Alabama Catholic Priest Accused of Sexual Abuse of Cruise Ship Masseuse, Is Due to Face Charges in Court

An Alabama priest is due to attend court Wednesday having been accused of sexually harassing a masseuse aboard a cruise ship in August.

According to The Associated Press, Reverend Amal Samy from the Archdiocese of Mobile in southwest Alabama is being trialed after allegations emerged revealing the priest had tried to get a female technician aboard the Carnival Fantasy cruise ship to touch his genitals. It has also been claimed Samy had repeatedly attempted to touch the technician, federal court documents show.

Witness statements additionally allege that Samy had exposed himself to the masseuse by removing the covering sheet during his massage. However, Samy himself denies committing any wrongdoing.

Cruise ship
An Alabama priest is due to attend court on Wednesday having been accused of sexually harassing a masseuse aboard a cruise ship in August. Pictured: a cruise ship. KEVIN KLINE/Getty

According to U.S. law, sexual harassment embodies any "unwelcome sexual advances, requests for sexual favors, and other verbal or physical conduct of a sexual nature" that can affect an employment decision or create a hostile work environment.

Certain actions may meet the definition of sexual harassment in and of themselves, such as touching of a sexual nature and repeatedly making sexually suggestive gestures.

This differs from sexual assault, which is defined by the U.S. Department of Justice as "any nonconsensual sexual act proscribed by Federal, tribal, or State law, including when the victim lacks capacity to consent."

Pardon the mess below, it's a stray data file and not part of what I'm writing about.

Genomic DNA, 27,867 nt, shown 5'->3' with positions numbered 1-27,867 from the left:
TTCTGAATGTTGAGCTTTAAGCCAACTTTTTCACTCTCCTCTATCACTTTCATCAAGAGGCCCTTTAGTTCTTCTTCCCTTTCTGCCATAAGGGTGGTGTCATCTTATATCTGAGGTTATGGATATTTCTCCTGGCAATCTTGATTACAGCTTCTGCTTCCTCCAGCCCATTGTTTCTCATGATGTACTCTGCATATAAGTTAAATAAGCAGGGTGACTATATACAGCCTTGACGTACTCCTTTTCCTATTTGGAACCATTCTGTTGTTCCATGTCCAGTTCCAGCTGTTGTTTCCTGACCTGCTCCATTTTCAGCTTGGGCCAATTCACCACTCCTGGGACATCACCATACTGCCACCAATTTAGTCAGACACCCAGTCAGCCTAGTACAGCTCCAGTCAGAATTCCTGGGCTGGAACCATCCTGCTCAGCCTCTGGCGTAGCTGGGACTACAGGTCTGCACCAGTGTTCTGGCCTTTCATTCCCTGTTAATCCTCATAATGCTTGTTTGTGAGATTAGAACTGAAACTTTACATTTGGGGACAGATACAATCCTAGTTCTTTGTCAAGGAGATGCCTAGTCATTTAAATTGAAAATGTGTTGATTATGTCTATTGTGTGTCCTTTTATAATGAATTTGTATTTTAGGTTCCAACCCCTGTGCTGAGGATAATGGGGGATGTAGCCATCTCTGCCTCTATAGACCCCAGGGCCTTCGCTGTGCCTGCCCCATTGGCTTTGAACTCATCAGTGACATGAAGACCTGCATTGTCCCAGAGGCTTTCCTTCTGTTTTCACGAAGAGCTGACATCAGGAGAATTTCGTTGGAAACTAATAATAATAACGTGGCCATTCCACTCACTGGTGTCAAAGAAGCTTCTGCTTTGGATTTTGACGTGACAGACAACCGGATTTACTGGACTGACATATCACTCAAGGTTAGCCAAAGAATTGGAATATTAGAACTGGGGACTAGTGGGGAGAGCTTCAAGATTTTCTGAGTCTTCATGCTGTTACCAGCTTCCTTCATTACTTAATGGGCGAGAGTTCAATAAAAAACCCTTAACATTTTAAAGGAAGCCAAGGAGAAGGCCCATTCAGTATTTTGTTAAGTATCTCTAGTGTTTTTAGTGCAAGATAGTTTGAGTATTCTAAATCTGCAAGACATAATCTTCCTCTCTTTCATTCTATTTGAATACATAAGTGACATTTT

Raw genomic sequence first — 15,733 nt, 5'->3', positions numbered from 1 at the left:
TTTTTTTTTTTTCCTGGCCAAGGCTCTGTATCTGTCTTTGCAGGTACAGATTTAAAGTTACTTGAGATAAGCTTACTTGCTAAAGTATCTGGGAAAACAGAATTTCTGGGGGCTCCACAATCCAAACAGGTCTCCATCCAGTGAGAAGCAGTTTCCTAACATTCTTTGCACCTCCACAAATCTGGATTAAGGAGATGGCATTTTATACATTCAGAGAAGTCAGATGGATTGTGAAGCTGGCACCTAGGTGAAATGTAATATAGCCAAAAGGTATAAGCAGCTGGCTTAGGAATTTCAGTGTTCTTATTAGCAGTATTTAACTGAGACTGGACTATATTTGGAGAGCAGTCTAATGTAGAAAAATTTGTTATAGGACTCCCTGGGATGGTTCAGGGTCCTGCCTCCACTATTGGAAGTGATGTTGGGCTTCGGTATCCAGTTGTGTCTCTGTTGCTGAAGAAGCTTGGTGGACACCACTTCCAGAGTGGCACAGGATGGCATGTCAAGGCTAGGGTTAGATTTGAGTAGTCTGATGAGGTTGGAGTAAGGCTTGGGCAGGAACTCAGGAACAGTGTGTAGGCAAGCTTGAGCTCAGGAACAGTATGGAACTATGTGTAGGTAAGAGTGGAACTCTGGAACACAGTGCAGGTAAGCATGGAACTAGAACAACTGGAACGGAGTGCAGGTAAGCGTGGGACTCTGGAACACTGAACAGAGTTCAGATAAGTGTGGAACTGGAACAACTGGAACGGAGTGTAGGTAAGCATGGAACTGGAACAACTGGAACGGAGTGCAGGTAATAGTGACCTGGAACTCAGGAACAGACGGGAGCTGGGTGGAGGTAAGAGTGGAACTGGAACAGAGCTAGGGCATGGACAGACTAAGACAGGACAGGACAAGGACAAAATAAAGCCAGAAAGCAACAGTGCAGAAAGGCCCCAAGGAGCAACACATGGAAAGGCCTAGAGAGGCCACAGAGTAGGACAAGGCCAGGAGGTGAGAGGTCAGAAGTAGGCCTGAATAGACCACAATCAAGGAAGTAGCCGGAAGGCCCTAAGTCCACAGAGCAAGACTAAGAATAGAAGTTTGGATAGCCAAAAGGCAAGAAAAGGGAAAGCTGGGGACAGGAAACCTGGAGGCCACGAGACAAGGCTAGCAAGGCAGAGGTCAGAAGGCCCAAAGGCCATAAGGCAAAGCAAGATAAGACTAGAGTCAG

A survey recently conducted by the nonprofit Stop Street Harassment found that 81 percent of women and 43 percent of men report experiencing sexual assault in their lifetime. Verbal harassment was the most commonly cited, with 77 percent of women and 34 percent of men reporting the experience. More than half of women asked (51 percent) and almost a fifth of men (17 percent) also reported having been groped or touched in an unwelcome way.

A second survey produced higher figures, finding 87 percent of women who took part reporting sexual harassment in the workplace alone, in line with similar studies that have produced figures around the 80 percent mark. The paper's authors noted levels had declined between 2016 and 2018, possibly due to a greater fear that perpetrators will be punished. They also found levels of gender harassment had increased during that time.

Former President of the American Psychological Association (APA) Antonio E. Puente called sexual harassment a "significant occupational health psychology problem" after an APA report published in 2017 found victims of harassment may suffer anxiety, depression, eating disorders, substance abuse and post-traumatic stress as a result.

Many masseuses have come forward, revealing their personal experiences of sexual harassment in the workplace.

Reports of sexual harassment in massage parlors go both ways and affect patrons just as they do technicians.